Sony has reportedly bent the knee to Chicago’s taxing authority.
Bloomberg reported on May 15 that Sony, after a months-long legal dispute, finally agreed to cooperate with the Windy City’s so-called “Netflix tax.” The tax, passed in 2015, asserts Chicago’s authority to collect 9 percent of all streaming services, including music, video, and video games.
Alright, Fine. Tax Us.
While initially disputing Chicago’s right to levy such a tax, Sony reportedly cut a check in January for $1.2 million, covering the company’s tax liabilities between April 2017 and October 2018 on services including PlayStation Plus, Now, Vue, Music, and Video. Bloomberg recently discovered the payment through a Freedom of Information Act request.
Sony began collecting the tax regularly in November 2018. Chicago, in turn, waived any interested or penalties that had accrued over the past year and a half.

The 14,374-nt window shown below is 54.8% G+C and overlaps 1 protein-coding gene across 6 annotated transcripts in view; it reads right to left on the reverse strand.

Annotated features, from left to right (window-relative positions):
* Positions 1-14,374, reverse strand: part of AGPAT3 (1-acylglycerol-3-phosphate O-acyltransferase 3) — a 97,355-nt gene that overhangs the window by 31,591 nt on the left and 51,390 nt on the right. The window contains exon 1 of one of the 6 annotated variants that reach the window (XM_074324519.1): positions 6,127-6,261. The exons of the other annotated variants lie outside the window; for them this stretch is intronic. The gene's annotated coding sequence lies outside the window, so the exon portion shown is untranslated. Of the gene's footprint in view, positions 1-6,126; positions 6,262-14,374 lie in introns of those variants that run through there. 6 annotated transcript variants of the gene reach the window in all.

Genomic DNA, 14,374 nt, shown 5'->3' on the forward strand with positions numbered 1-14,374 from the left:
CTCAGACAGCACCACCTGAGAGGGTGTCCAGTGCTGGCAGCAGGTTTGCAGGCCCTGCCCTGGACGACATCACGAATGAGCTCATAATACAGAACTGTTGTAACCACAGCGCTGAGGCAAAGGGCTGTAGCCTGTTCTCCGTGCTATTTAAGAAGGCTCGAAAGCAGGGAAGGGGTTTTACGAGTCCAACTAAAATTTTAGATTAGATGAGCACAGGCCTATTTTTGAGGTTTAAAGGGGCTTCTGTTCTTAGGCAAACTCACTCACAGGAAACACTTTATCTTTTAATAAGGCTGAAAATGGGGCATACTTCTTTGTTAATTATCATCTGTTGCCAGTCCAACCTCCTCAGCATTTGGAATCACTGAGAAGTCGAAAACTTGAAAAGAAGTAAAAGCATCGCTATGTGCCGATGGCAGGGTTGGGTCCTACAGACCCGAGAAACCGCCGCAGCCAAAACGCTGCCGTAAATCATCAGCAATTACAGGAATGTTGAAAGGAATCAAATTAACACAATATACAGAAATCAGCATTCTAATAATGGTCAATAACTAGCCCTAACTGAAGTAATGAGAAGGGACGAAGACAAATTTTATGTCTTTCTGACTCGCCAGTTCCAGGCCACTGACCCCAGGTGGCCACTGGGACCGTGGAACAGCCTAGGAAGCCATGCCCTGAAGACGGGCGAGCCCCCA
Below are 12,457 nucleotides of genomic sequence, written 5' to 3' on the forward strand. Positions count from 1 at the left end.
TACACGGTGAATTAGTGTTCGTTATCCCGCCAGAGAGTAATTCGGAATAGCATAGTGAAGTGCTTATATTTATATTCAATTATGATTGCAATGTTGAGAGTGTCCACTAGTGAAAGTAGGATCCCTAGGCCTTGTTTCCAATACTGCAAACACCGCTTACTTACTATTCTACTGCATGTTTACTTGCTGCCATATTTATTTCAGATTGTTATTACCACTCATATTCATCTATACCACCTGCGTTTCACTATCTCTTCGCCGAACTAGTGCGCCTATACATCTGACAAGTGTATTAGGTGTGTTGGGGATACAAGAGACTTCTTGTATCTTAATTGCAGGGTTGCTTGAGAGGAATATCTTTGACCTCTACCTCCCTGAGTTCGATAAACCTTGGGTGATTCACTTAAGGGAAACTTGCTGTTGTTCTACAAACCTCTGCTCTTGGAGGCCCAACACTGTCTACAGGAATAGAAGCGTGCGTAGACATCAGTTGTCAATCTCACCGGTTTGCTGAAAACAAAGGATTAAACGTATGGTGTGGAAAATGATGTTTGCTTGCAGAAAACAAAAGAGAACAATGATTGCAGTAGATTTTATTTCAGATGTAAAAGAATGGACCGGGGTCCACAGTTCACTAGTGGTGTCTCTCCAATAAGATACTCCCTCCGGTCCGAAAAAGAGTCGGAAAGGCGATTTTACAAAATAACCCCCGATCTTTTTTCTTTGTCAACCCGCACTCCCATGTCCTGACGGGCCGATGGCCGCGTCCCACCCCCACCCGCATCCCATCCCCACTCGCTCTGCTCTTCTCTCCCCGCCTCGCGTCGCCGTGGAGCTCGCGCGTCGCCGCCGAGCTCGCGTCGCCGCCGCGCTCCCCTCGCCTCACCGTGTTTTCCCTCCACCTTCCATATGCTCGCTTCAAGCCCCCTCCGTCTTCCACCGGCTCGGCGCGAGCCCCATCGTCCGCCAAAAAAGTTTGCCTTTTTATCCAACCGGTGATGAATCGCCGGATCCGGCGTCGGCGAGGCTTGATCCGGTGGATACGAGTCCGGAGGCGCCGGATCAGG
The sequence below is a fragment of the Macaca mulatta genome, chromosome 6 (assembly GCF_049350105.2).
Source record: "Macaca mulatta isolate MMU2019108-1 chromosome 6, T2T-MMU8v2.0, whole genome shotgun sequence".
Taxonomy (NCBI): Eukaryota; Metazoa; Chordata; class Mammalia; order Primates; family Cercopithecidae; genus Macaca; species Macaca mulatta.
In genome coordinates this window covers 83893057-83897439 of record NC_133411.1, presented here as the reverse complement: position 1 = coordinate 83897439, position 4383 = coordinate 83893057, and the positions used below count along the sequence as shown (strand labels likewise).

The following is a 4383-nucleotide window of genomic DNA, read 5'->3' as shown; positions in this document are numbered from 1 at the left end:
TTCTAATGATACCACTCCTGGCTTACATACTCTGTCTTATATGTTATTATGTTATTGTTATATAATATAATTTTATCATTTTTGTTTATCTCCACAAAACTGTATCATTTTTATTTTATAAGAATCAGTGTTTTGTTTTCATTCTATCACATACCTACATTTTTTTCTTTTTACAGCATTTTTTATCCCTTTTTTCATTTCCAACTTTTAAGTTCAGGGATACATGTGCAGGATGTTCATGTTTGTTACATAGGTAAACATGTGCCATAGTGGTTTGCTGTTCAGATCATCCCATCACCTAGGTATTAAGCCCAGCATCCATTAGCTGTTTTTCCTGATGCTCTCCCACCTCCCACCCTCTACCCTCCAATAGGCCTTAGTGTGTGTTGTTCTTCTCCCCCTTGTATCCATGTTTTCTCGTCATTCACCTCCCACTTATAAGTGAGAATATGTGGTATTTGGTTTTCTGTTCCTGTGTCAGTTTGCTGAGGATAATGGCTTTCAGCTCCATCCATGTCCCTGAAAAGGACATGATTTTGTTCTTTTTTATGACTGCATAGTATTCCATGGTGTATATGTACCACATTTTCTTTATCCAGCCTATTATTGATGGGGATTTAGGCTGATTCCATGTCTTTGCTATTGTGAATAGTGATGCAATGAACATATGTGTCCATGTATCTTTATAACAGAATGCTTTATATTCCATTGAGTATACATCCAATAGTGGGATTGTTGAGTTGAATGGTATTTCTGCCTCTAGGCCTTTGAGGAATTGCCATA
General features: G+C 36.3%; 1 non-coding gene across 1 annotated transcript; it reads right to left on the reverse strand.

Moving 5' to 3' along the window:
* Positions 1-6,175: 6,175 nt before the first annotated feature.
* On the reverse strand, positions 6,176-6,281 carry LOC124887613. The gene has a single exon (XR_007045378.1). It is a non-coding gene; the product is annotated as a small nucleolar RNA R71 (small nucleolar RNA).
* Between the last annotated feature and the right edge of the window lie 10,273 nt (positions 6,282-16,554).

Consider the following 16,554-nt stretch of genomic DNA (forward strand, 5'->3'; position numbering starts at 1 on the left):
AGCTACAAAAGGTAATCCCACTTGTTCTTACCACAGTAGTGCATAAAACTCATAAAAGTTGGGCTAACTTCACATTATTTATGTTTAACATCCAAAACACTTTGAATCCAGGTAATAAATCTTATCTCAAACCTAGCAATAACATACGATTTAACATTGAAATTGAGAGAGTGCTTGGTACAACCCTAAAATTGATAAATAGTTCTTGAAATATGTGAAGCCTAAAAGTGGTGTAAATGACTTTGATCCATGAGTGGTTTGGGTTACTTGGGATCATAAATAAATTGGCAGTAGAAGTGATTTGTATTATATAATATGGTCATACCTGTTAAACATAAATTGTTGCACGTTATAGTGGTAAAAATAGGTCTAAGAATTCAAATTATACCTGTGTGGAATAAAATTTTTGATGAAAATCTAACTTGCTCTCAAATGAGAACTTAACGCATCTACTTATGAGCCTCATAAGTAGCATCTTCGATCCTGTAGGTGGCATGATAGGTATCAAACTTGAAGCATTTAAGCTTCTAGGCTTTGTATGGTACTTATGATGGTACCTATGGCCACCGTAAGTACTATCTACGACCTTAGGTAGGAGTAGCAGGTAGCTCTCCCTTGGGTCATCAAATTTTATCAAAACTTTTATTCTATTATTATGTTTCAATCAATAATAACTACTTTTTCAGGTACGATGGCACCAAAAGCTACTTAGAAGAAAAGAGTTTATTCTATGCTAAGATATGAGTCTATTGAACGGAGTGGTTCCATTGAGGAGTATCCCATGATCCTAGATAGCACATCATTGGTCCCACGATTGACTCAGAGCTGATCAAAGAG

A number of companies initially resisted Chicago’s taxing authority. Some still are. A legal advocacy group is challenging the tax on behalf of Netflix, Hulu, and Spotify.
Sony dragged its feet in complying with the tax, initially arguing that its lack of physical presence in the city exempted it from taxation. News of its concession broke not long after similar reports on settlements by Eventbrite and Fandango. They payed Chicago $799,000 and $70,000, respectively.
First of Its Kind
The city’s “amusement tax” originally applied to concerts and sporting events. But the city expanded it in 2015 to streaming services, estimating it would collect an additional $12 million per year. Chicago’s law is “thought to be the first of its kind in the nation by a large municipality,” according to Bloomberg.
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